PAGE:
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Faith Hubley (née Chestman; September 16, 1924 – December 7, 2001) was an animator, known for her experimental work both in collaboration with her husband John Hubley, and on her own following her husband's death.

Faith Hubley
Born
Faith Chestman

(1924-09-16)September 16, 1924
DiedDecember 7, 2001(2001-12-07) (aged 77)
OccupationAnimator, storyboard artist, teacher
Years active1945–2001
Spouse(s)
John Hubley
(m. 1955; died 1977)
Children4

BiographyEdit

Born to Sally and Irving Chestman, Russian-Jewish immigrants, she grew up with three siblings on Manhattan's West Side during the 1920s and 1930s. She spoke little about her childhood and left home at age 15 to work in the theater, adopting the name Faith Elliott. At age 18, she moved to Hollywood, starting as a messenger at Columbia Pictures. She subsequently worked as a sound-effects and music editor, and then script clerk for Republic Pictures. She later worked as a script supervisor (12 Angry Men) and editor (Go, Man, Go; with the Harlem Globetrotters).[citation needed]

CareerEdit

The Hubleys jointly founded Storyboard Studios as an independent animation studio, vowing to make one independent film a year. They collaborated on more than 20 short films, up until John's death during open-heart surgery in 1977. At that time they were working on the Doonesbury television cartoon, A Doonesbury Special. Faith Hubley, with Garry Trudeau and Bill Littlejohn, completed the special despite the doubts of NBC executives. The Hubleys won Oscars for their shorts: Moonbird (1959), The Hole (1962) and A Herb Alpert and the Tijuana Brass Double Feature (1966); they also received Oscar nominations for Windy Day, Of Men and Demons, Voyage to Next and A Doonesbury Special. Her many solo projects established her as a significant film creator in her own right. She began her first solo project, W.O.W. (Women of the World), after being diagnosed with breast cancer in 1975.[1]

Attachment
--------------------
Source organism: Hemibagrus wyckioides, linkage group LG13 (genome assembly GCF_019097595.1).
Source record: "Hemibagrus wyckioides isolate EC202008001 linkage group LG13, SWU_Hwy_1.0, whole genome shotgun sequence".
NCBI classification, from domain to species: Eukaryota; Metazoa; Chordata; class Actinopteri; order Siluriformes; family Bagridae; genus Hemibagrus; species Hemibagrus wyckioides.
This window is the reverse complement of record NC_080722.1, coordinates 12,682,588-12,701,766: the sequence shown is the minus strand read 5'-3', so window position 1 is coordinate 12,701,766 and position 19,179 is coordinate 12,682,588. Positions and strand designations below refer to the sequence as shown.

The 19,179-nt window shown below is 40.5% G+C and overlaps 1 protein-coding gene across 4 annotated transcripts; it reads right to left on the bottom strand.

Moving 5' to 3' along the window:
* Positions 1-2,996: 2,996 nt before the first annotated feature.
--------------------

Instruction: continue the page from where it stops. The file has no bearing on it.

Between 1976 and 2001, she completed 24 further solo animated films. Her films often feature abstract imagery and non-linear stories; many draw on themes of mythology and indigenous art. She was also a painter, with her works being exhibited in galleries in Europe and the United States. Unlike conventional hand-drawn animation where a camera takes pictures of paintings on celluloid that are lit from above, she used a technique were drawings on paper were illuminated from below, giving the animation a special look.[2]

PreservationEdit

The Academy Film Archive preserved several of Faith Hubley's films, including A Smattering of Spots, A Doonesbury Special, and The Hole.[3]

AwardsEdit

Faith Hubley received honors from the Cannes, Venice, London, and San Francisco film festivals. She won fourteen CINE Golden Eagle awards, and received honorary doctorates from the University of Chicago, Columbia College, and Hofstra University. Her 1981 animated film "Enter Life" can be seen at the Smithsonian Institution's National Museum of Natural History, as part of the Early Life exhibit. In 1995, the National Gallery of Art presented a retrospective program of her works.[citation needed]

DeathEdit

Faith Hubley died in 2001, aged 77, in New Haven, Connecticut, following her long battle with breast cancer, 26 years after her initial diagnosis.[citation needed]

FamilyEdit

She married John Hubley in 1955. The couple had four children: Mark Hubley, animator Emily Hubley, musician/artist Georgia Hubley, and Hamp Hubley. Their children's voices were featured in a number of their films.[citation needed]

FilmographyEdit

With John HubleyEdit

SoloEdit

ReferencesEdit

  1. ^ "Independent Spirits Filmography". PBS. Retrieved 2013-12-12.
  2. ^ Profile, moma.org; accessed February 10, 2015.
  3. ^ "Preserved Projects". Academy Film Archive.

Works

External linksEdit